Check out the latest from the respected Economists of the National Association of Home Builders. Click the link at the end of the paragraph for a detailed report.
The Economic Free Fall Is Losing Momentum
The contraction in real gross domestic product (GDP) for the fourth quarter of 2008 now stands at an annualized rate of 6.3%, according to the “final” estimate released by the Commerce Department on March 26. This represents a major downshift from the third quarter of 0.5% and was the sharpest decline since the depths of the 1982 recession. (Click here for more.)
The Labor Market Will Absorb More Damage
Normal lead-lag relationships ensure that the labor market will continue to lose ground while GDP growth stabilizes and begins to post modest below-trend positive growth later this year. (Click here for more.)
Mortgage Rates Should Fall Somewhat Further
Today’s home mortgage market is essentially a fixed-rate world, as adjustable-rate loans have nearly exited the scene. Furthermore, Fannie Mae and Freddie Mac recently have been accounting for about 70% of the fixed-rate mortgage (FRM) market, with FHA/VA loans making up most of the rest. (Click here for more.)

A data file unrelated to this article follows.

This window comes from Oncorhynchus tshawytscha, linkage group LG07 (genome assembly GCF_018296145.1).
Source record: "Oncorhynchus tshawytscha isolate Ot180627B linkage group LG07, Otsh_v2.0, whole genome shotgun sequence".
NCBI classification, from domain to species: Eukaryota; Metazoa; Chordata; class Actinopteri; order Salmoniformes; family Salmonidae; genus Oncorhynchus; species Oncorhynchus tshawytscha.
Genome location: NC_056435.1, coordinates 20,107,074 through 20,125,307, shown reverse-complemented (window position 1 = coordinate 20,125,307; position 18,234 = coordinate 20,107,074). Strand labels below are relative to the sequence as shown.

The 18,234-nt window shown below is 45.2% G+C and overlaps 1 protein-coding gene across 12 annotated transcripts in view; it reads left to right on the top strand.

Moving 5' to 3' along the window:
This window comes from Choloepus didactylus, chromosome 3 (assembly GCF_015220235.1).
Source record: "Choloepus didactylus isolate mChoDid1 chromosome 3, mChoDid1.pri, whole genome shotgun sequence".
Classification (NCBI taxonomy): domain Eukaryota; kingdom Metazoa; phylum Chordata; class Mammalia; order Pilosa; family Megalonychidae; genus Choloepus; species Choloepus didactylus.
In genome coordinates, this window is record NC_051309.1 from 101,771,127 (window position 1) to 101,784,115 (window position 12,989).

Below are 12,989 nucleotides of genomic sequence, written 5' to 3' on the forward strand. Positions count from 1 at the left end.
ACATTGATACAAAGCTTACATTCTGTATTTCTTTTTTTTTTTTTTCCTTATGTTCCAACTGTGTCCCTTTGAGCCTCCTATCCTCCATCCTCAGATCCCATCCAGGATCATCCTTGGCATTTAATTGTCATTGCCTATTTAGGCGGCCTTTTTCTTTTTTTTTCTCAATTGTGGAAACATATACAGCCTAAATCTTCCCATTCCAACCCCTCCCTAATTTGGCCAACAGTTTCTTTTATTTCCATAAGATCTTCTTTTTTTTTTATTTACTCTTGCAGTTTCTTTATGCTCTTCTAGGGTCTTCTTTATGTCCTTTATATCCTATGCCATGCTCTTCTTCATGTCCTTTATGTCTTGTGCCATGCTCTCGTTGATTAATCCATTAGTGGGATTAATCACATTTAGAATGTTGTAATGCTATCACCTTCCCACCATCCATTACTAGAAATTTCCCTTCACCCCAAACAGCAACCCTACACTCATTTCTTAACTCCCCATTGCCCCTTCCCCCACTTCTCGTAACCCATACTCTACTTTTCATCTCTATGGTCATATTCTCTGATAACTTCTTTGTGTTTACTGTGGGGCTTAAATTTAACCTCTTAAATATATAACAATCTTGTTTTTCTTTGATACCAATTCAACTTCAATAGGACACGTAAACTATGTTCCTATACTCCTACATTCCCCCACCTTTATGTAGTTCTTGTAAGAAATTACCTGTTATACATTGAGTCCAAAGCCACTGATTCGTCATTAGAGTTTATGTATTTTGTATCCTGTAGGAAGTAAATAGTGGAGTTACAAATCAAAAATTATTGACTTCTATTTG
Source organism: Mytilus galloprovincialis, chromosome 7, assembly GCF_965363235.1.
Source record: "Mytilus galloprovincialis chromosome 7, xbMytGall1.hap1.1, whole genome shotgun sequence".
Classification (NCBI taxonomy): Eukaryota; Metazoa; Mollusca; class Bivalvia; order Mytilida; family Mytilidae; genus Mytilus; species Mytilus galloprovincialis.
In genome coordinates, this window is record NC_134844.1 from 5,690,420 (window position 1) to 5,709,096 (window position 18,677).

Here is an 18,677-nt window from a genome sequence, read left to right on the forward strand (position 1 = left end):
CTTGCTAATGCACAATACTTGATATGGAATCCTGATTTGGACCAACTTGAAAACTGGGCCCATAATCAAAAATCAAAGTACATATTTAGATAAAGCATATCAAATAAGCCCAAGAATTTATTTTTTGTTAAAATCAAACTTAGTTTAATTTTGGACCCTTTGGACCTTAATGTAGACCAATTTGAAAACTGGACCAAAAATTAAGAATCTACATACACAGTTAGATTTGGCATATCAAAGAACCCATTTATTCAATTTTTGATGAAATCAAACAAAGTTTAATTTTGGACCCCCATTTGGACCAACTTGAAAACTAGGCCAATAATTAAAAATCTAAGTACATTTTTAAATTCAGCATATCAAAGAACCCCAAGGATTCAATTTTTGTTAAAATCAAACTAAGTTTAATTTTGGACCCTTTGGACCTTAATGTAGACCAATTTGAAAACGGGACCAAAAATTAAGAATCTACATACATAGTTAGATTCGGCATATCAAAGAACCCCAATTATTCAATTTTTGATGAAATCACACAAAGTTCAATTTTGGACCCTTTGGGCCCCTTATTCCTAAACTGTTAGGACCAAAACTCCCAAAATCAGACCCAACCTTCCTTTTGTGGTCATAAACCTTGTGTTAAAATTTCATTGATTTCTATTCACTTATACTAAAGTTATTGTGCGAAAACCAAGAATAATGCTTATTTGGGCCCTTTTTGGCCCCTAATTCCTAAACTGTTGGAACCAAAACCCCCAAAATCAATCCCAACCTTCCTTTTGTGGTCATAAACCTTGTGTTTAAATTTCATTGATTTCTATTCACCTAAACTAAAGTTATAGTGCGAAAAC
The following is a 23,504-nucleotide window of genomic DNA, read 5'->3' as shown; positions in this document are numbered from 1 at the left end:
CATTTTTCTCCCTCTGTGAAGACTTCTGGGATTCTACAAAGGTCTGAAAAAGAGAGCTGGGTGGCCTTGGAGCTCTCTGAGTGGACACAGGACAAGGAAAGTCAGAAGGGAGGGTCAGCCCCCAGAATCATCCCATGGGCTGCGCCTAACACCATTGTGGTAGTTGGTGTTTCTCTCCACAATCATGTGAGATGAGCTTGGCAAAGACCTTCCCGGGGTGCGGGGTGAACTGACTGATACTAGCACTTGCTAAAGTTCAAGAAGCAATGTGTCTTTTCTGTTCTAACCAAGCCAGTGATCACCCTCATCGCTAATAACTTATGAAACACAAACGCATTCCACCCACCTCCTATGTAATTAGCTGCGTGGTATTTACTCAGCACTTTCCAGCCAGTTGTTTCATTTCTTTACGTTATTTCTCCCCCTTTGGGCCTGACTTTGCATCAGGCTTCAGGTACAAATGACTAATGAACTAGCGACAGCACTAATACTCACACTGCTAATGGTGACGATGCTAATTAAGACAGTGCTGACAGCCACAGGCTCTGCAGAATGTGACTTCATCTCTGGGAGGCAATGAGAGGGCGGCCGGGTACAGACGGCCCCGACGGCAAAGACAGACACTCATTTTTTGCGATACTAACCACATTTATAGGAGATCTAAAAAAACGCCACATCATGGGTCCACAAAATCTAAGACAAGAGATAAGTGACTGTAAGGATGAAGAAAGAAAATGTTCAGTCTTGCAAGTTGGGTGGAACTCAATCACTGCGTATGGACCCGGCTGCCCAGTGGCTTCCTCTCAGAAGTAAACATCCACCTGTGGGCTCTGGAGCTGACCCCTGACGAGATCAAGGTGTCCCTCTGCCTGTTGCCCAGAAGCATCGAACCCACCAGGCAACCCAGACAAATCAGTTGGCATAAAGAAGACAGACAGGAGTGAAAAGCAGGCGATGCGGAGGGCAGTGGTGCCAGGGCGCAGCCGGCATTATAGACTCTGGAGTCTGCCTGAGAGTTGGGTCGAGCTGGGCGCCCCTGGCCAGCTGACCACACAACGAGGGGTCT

Consumer Views of Home Buying Conditions Have Improved
Broad measures of consumer confidence by the Conference Board and consumer sentiment by the University of Michigan remained at or below their respective record lows in March – primarily because of the extremely weak labor market conditions prevailing at that time as well as a weak outlook among consumers for income over the next six months. (Click here for more.)
Home Sales May Have Stabilized
Sales of both new and existing homes perked up a bit in February from their respective record lows. Furthermore, more-timely survey measures produced by NAHB suggest that the demand for new homes is firming up on a seasonally adjusted basis. (Click here for more.)
The Recovery in Housing Production Is Coming into View
The recent data on home buyer demand described above have bolstered our view that new-home sales bottomed out in the first quarter. Our short-term sales forecast depicts a gradual recovery process that begins in the second quarter and gathers momentum through 2010. (Click here for more.)
The Early Stages of Economic and Housing Recovery Will Be Relatively Gradual
Under ordinary conditions, the economy would be expected to rebound at a quick pace as major cyclical drags lift and forceful policy actions give a strong push forward.
However, the coming economic expansion figures to be less robust than usual, due to two structural “headwinds” – tighter credit conditions with less financial leveraging in national and global systems; and less aggressive consumer spending as heavily damaged household net worth and reduced prospects for capital gains encourage more saving out of current income. (Click here for more.)